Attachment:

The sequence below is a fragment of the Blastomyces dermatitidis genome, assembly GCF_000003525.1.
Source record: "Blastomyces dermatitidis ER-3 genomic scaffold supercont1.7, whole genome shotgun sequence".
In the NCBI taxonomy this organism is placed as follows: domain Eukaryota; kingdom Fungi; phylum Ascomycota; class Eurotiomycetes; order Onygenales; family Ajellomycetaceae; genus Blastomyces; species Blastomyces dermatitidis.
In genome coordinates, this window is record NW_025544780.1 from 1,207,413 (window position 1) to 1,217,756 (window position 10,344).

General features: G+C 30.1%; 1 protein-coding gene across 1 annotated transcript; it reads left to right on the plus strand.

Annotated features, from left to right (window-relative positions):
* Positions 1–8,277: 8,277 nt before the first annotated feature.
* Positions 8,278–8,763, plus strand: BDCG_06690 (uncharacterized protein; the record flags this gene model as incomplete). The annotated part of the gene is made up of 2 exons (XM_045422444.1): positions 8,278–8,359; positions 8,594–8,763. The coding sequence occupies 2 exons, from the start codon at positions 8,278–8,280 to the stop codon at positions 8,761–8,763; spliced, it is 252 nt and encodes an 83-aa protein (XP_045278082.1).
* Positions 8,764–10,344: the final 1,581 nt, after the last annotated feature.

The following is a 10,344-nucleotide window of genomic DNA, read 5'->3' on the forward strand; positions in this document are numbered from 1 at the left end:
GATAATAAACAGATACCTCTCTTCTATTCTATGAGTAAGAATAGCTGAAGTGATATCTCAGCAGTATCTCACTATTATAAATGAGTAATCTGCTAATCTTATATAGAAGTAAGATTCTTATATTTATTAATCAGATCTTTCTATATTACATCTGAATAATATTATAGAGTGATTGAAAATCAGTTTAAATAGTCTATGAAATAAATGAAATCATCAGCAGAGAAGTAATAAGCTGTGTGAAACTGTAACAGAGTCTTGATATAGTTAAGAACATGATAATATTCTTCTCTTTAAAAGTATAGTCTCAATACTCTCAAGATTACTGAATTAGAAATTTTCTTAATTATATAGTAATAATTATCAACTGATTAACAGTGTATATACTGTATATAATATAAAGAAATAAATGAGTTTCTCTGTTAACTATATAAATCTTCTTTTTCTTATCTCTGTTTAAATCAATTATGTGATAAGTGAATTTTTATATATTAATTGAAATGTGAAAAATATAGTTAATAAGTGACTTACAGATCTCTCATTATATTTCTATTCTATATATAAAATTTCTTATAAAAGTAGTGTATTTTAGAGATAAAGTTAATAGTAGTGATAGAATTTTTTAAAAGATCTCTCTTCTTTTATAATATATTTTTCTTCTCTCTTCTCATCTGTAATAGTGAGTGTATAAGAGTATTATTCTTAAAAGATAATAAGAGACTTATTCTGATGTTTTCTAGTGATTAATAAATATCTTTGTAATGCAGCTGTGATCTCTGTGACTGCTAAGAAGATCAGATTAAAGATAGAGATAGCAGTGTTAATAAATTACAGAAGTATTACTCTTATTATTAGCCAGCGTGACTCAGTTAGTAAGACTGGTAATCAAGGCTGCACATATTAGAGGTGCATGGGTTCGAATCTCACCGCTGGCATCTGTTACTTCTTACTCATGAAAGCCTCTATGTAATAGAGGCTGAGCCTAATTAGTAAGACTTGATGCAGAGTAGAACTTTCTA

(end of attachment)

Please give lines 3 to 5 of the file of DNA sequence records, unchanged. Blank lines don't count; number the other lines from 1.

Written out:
In the NCBI taxonomy this organism is placed as follows: domain Eukaryota; kingdom Fungi; phylum Ascomycota; class Eurotiomycetes; order Onygenales; family Ajellomycetaceae; genus Blastomyces; species Blastomyces dermatitidis.
In genome coordinates, this window is record NW_025544780.1 from 1,207,413 (window position 1) to 1,217,756 (window position 10,344).

General features: G+C 30.1%; 1 protein-coding gene across 1 annotated transcript; it reads left to right on the plus strand.